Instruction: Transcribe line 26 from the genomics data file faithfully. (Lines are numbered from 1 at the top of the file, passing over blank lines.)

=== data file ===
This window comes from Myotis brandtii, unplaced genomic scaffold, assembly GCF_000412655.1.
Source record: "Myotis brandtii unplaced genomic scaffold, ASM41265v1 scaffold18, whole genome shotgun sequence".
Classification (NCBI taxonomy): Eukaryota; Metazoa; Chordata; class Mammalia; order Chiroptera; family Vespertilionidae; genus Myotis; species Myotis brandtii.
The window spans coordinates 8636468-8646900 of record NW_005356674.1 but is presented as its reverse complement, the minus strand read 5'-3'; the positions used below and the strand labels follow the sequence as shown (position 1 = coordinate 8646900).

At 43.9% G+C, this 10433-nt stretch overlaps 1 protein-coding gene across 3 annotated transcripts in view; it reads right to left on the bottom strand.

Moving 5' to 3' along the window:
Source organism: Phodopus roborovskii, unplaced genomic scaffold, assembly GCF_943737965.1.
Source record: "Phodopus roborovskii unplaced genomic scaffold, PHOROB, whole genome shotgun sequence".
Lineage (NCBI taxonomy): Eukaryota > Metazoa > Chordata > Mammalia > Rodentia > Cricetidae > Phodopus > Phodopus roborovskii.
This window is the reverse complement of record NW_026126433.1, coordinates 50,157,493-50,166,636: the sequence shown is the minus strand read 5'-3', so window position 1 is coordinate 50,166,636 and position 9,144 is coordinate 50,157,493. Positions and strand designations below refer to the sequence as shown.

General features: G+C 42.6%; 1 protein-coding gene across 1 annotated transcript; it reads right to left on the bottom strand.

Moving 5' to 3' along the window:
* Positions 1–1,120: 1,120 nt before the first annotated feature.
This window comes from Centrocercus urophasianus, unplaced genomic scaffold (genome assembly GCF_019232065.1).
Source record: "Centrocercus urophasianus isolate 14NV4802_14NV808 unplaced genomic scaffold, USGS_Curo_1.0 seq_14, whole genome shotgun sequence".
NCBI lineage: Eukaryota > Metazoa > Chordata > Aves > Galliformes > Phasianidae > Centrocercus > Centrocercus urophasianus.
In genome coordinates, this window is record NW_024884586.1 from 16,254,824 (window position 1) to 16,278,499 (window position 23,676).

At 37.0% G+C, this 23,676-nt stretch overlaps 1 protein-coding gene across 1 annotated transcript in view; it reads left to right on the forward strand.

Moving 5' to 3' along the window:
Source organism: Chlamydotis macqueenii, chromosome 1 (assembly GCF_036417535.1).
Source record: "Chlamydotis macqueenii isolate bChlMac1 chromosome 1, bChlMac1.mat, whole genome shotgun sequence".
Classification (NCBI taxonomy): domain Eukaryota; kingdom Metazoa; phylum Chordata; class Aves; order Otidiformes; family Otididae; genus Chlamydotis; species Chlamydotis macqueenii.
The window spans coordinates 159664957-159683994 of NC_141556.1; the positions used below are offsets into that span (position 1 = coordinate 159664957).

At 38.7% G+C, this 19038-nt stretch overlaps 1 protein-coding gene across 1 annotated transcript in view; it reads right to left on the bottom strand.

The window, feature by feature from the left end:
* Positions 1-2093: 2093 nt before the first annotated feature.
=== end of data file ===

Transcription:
* Positions 1-2093: 2093 nt before the first annotated feature.